by Laura Trotta
‘The key to doing more with less in the public sector lies in productivity, innovation and increased adaptability in the provision of programs and services. Governments need to remain open to new business models and new technologies and be willing to phase out existing practices when they are no longer appropriate. Future sustainability of Government operations will depend on being open and receptive to change’ (CFAR 2012).
In December 2010 the Minister for Finance and Deregulation announced that the Department of Finance and Deregulation would undertake the Commonwealth Financial Accountability Review (CFAR). The review would be an opportunity to analyze the existing Commonwealth financial framework from first principles and develop a framework that had the flexibility and capability to meet the changing demands on government. The CFAR was the first major review of the Commonwealth financial framework since the establishment of the FMA Act and CAC Act. The aim of the review was to ‘improve performance, accountability and risk management across government, though a framework that is simple, easy to use and valued by all stakeholders’. The basic premise is to develop a framework that is simple, adds value to all and is easy to use. The goal is a modern, streamlined and adaptable public sector that is able to meet Australia’s changing needs.
I have started my thesis’ outline with that effective sentence because in my opinion it is a very meaningful affirmation which helps us to figure out the main feature of administrative reforms in Australia and in New Zealand too. The key words are : the ability to go beyond. Somebody could ask me : beyond what? Beyond every law, scheme, organization or everything else that seems to be outdated according to the times. It is fundamental to change with the times to make the things work, and I think that Australia and New Zealand are two paradigmatic examples, which are very interesting to be studied and, from a certain perspective, to be followed too.
My thesis’ title is : ‘Administrative reforms and reinventing government in Australia and New Zealand’. Everybody knows what is an ‘administrative reform’, and I’m going to talk about this topic in a moment, but first of all I would like to clarify what ‘reinventing government’ means. It is a movement which aims at reforming radically all the public administration’s methods in a specific country, especially in those which are federal systems. The fundamental methods of this movement are also called, very briefly, ‘result-based management’, because it is a kind of management based on the results.“Reinventing public institutions is Herculean work. To succeed, you must find strategies that set off chain reactions in your organization or system, dominoes that will set all others falling. In a phrase, you must be strategic. By strategy, I do not mean detailed plans. There is no recipe you can follow to reinvent government, no step-by-step progression to which you must slavishly adhere. The process is not linear, and it is certainly not orderly. Things rarely go as planned; reinventors must constantly adjust their approaches in response to the resistance and opportunities they encounter. Rather, by strategy, I mean the use of key leverage points to make fundamental changes that ripple throughout the bureaucracy, changing everything else. Reinvention is large-scale combat. It requires intense, prolonged struggle in the political arena, in the institutions of government, and in the community and society. (David Osborne, 2007).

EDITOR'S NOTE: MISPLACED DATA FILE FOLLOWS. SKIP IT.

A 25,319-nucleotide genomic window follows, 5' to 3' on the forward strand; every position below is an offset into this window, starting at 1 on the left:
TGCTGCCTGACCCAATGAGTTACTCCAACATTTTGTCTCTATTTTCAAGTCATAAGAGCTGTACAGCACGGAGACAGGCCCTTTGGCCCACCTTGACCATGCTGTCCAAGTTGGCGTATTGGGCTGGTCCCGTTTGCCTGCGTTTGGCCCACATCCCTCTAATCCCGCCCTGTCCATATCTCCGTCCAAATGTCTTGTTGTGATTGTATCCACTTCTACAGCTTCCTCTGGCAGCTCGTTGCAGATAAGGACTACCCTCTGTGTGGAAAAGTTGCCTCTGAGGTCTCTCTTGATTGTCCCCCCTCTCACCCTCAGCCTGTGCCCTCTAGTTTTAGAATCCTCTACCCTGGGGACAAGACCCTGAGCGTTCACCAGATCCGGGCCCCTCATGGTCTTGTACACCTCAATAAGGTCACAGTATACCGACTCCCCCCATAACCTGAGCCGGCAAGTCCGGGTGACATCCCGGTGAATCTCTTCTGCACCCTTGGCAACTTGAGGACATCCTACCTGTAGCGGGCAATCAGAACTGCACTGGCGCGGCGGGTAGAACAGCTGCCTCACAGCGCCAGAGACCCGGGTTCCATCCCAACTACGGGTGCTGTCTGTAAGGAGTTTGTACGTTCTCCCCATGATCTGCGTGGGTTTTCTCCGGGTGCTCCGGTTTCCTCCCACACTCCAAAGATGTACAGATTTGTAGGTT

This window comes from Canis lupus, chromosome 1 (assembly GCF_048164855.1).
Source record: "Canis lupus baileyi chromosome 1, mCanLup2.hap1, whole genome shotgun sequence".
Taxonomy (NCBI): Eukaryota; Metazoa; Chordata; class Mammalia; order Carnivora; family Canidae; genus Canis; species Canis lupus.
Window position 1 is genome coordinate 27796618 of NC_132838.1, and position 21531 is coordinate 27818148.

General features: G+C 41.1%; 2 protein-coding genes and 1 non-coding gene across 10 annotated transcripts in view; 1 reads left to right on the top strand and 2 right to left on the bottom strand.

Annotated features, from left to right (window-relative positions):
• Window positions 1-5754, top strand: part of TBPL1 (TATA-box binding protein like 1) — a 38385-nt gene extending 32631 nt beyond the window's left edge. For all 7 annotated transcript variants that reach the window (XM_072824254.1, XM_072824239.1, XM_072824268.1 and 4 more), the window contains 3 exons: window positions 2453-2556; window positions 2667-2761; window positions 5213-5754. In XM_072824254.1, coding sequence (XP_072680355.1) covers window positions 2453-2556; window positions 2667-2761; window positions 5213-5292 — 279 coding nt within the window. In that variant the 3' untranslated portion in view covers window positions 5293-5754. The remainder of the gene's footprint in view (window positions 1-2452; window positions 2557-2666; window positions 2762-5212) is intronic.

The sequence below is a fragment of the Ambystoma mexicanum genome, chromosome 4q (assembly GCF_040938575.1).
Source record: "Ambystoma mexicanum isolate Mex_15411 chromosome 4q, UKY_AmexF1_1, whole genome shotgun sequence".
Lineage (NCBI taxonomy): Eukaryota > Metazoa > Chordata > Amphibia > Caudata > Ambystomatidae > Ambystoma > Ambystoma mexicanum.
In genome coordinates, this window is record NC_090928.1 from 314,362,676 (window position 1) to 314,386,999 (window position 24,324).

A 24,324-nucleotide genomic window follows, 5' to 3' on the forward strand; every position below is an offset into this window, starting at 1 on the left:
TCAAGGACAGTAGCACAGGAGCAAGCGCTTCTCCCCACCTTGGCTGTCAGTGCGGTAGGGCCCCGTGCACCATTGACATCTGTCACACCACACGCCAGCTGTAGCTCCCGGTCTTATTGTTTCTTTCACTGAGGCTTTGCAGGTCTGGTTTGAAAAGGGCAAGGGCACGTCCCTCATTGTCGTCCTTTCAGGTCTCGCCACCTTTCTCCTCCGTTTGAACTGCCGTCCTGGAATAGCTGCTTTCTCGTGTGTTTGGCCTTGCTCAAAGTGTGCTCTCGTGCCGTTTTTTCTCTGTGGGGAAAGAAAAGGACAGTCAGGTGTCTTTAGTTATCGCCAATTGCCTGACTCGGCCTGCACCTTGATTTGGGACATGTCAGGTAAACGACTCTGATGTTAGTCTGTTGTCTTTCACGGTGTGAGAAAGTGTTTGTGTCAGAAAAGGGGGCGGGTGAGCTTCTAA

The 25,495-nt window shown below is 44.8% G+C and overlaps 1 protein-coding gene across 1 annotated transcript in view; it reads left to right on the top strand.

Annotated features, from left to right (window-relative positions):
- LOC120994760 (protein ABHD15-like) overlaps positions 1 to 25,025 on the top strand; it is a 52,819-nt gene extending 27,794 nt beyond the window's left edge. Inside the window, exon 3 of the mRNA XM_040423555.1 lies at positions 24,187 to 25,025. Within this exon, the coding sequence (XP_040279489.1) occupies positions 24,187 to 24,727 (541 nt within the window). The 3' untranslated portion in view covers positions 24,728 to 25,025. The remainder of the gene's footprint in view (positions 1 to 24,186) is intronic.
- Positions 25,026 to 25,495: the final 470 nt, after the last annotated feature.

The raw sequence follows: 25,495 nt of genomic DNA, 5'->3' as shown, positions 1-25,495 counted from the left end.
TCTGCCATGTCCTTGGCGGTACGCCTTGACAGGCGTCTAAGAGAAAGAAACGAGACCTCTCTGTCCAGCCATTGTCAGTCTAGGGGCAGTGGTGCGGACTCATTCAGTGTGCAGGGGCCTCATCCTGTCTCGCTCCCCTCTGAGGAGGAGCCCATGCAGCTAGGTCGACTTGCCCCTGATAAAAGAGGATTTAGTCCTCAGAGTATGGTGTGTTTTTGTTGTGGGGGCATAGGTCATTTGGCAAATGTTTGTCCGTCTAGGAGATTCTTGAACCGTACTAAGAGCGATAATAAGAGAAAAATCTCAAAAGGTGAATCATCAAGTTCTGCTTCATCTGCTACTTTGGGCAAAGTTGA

Regarding the administrative reforms, Australia has undergone sweeping structural reforms over the past two decades that have helped transform its economic performance. To most economists the reforms themselves would no doubt appear unexceptionable. In the broad, they typically apply conventional prescriptions for improving growth by removing policy-related distortions and impediments to a well-functioning market economy. However, given the magnitude of the reform requirements in Australia, and the entrenched political obstacles to reform, the manner in which the reforms were introduced and sustained may be of wider interest and relevance.